Every time I think that maybe I bit off more than I can chew for this week’s writing prompt: Write A Short Essay About Justice, I try to remind myself that it’s only a SHORT ESSAY. And, as I mentioned in my post on Monday, that it is a short essay that will likely conclude with “…to be continued…”. So, keeping that in mind, it was a little easier to not feel quite so daunted by this week’s writing prompt in the end.(more…)
Writing a journal entry about 2020, the year of COVID-19, has been an interesting and unexpected journey. A journey I’m still on, I suppose, since COVID-19 is still dictating our daily lives in 2021.
As I write the journal entry for this week’s writing prompt, I’m wishing that I would have taken more meticulous notes about everything that happened in 2020, and what I was feeling and thinking about as everything was unfolding. As I write this journal entry I’m also experiencing a lot of feelings at once: sadness, grief, loneliness, boredom, gratefulness, empathy, compassion, hope, frustration, annoyance… and the list goes on from there. And for me, it’s been interesting to note that as everything was unfolding last year, I wasn’t really noticing how everything, all the day-to-day routines and daily rollercoaster of emotions, were all blurring together and affecting one another.(more…)
Writing this week’s writing prompt is a bit easier than I thought it would be yet more time-consuming than I thought it would be… because once I started looking into what feminism is and isn’t and learning more about the stories and stances of notable feminists, I couldn’t stop. Their philosophies, theories, actions, stories, and work are compelling and have profoundly shaped our modern-day society. And I’m appalled I didn’t know more about most of the feminists I came across and their work much sooner. Or that the work they accomplished that I was familiar with wasn’t even a fraction of what they actually accomplished (and are still accomplishing) for future generations.(more…)
For this week’s writing prompt, I decided to write a dialogue between Mary Wollstonecraft and her daughter, Mary Shelley. And if I’m being honest, executing such a feat at a more profound level could very well take weeks, if not months. These women have such unique and daring histories and stories and are each audacious and brilliant as individuals. Although they do also have so many similarities that it’s easy to get their legacies and stories confused sometimes. But since I’m only requiring myself to write a draft, for now, I will do my best to imagine only one of what would surely have been many unique exchanges between these two women… if only Mary Wollstonecraft would have lived to see her baby girl grow into a woman.(more…)
Completing this week’s writing prompt offered an unexpected reckoning of my own biases around what’s usually called “Chick Lit,” a subgenre of women’s fiction.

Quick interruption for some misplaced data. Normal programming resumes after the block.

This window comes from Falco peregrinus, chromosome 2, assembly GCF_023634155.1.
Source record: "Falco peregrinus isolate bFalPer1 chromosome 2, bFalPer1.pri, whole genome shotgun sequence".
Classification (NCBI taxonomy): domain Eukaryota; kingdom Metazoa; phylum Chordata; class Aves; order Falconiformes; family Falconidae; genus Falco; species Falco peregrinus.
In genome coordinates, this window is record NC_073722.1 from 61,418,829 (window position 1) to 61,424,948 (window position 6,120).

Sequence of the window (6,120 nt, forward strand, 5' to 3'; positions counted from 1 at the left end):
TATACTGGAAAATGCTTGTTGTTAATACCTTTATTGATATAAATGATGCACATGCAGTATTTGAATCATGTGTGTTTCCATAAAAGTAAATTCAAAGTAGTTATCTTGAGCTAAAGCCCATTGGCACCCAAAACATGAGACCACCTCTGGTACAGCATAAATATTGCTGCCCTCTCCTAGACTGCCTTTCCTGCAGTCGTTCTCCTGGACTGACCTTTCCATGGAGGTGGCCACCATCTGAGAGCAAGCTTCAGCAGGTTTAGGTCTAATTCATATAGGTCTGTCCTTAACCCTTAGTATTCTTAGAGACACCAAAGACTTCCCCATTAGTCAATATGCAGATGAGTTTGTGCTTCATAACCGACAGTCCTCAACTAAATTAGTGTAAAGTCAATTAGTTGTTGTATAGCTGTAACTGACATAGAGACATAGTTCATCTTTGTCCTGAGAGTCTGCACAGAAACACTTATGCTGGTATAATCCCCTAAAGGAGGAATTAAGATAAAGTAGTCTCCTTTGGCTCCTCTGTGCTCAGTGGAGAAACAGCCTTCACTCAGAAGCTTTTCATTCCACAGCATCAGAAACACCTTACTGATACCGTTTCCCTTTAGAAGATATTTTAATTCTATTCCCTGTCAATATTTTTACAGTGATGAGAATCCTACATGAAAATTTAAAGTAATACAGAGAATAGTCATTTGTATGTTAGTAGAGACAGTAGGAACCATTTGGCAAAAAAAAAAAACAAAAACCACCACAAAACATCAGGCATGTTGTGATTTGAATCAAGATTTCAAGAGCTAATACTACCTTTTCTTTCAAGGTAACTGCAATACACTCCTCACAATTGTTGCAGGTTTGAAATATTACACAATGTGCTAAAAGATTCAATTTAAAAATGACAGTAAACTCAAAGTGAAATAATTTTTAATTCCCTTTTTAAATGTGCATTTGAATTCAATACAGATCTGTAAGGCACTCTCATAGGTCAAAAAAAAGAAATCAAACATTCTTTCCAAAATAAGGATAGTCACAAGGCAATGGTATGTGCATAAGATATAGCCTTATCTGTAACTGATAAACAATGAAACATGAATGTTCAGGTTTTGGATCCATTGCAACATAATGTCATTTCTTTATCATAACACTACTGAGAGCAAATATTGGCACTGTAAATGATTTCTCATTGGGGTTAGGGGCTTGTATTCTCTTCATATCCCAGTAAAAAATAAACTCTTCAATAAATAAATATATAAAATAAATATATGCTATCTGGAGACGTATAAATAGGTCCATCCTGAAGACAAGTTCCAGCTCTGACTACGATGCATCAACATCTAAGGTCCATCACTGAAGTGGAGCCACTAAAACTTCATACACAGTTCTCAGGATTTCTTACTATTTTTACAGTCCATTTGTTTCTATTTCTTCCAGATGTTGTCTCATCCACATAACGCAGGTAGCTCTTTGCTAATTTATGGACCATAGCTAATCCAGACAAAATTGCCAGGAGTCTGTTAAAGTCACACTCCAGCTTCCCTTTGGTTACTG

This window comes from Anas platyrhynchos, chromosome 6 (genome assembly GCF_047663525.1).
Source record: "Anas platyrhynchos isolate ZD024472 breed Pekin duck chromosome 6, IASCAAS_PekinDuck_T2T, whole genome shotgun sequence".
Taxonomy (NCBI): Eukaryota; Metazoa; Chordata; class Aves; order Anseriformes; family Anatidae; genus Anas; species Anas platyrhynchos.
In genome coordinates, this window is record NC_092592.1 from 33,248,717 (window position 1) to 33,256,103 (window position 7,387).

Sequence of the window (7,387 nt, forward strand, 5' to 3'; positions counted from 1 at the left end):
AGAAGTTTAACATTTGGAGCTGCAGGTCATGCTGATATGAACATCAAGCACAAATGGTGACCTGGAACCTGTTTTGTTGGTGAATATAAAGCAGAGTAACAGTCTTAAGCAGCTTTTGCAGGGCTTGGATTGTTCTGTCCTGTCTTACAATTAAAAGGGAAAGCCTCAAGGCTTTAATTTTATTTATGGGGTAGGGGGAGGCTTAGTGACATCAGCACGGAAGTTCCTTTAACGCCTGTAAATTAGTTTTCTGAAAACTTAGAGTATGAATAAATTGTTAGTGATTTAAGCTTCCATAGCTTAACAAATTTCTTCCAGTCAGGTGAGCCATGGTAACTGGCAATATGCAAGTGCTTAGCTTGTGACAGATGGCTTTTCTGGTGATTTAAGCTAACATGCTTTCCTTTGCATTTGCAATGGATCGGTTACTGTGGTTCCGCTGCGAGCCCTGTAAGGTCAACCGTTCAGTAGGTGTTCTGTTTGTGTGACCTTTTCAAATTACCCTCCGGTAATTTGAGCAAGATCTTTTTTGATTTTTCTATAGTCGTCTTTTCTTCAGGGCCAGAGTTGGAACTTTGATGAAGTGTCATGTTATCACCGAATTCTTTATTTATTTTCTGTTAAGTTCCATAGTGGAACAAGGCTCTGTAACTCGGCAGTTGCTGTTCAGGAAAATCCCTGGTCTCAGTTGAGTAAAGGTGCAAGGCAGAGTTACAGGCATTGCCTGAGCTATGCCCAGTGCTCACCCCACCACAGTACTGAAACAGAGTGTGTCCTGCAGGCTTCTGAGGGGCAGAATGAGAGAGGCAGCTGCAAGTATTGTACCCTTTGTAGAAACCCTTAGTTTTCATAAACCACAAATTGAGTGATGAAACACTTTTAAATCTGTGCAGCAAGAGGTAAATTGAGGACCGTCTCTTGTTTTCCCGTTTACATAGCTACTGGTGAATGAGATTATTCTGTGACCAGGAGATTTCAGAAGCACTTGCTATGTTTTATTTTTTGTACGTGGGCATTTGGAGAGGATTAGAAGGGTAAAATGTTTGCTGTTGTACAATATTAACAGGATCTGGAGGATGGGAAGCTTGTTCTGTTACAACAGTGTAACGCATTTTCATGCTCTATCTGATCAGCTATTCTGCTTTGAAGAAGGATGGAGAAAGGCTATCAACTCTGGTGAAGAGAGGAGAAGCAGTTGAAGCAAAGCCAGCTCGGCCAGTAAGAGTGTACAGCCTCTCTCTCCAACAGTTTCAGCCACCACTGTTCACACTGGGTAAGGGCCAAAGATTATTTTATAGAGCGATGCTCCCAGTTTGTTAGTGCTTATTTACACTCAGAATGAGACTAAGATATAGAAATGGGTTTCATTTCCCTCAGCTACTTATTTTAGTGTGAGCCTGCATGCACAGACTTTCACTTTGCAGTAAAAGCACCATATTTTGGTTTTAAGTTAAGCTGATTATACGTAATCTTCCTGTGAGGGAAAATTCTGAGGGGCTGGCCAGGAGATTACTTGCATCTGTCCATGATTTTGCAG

To be honest, I’ve avoided this genre my entire life (both intentionally and unintentionally), as it was always presented to me as subpar or fluff or unimportant, uninteresting, or simply not serious writing. It was writing work that was easy to discard and discredit, just like much of women’s work typically is… And I also avoided it because I thought I had to be a diehard fan of fashion or makeup or weddings or gossip in order to enjoy it. But after diving a little deeper into conversations around chick lit and women’s fiction, I became more intrigued by what I discovered.(more…)
The process behind writing this week’s writing prompt, Write a Journal Entry About a Book You Read on Black History, has included a lot of moments of reflection for me.(more…)
My process for drafting this week’s writing prompt is simple and straightforward, yet not so easy to do, as it’s been time-consuming and has required a lot of attention to detail. And, if I’m really being honest, it’s forced me to check a lot of my own biases and beliefs and things I thought I knew, which was uncomfortable at first but ultimately necessary and liberating.
Here’s the process I carried out, and what I did, as I completed my draft of an unbiased essay on Trump’s second impeachment trial this week.(more…)
I’m still mulling over this week’s writing prompt: Write an Unbiased Essay on Trump’s Second Impeachment Trial. And, honestly, I’m wondering if it’s possible. Why? Because I’m also asking myself: is an impeachment trial inherently biased and political? Is there a way to have an impeachment trial without party politics swaying its proceedings and verdict?(more…)
I chose this week’s writing prompt: write a letter of love, admiration, or solace, precisely because most of us tend to think of it as something that’s cliché or common to do on Valentine’s Day. But the reality is, it’s not at all a common thing to do. Not in today’s world. In fact, there’s an entire greeting card industry that’s counting on you not writing your own letter, ever, for any occasion at all— whether it’s a letter of love, admiration, thanks, solace, congratulations, etc.(more…)
I haven’t written a speech since I was an undergraduate in college. Sure, I’ve led discussions and given some presentations to both small and large groups over the course of my professional life. But it’s been quite some time since I have written an official speech. So, it should go without saying, I had to go back to the basics when getting started with this week’s writing prompt.(more…)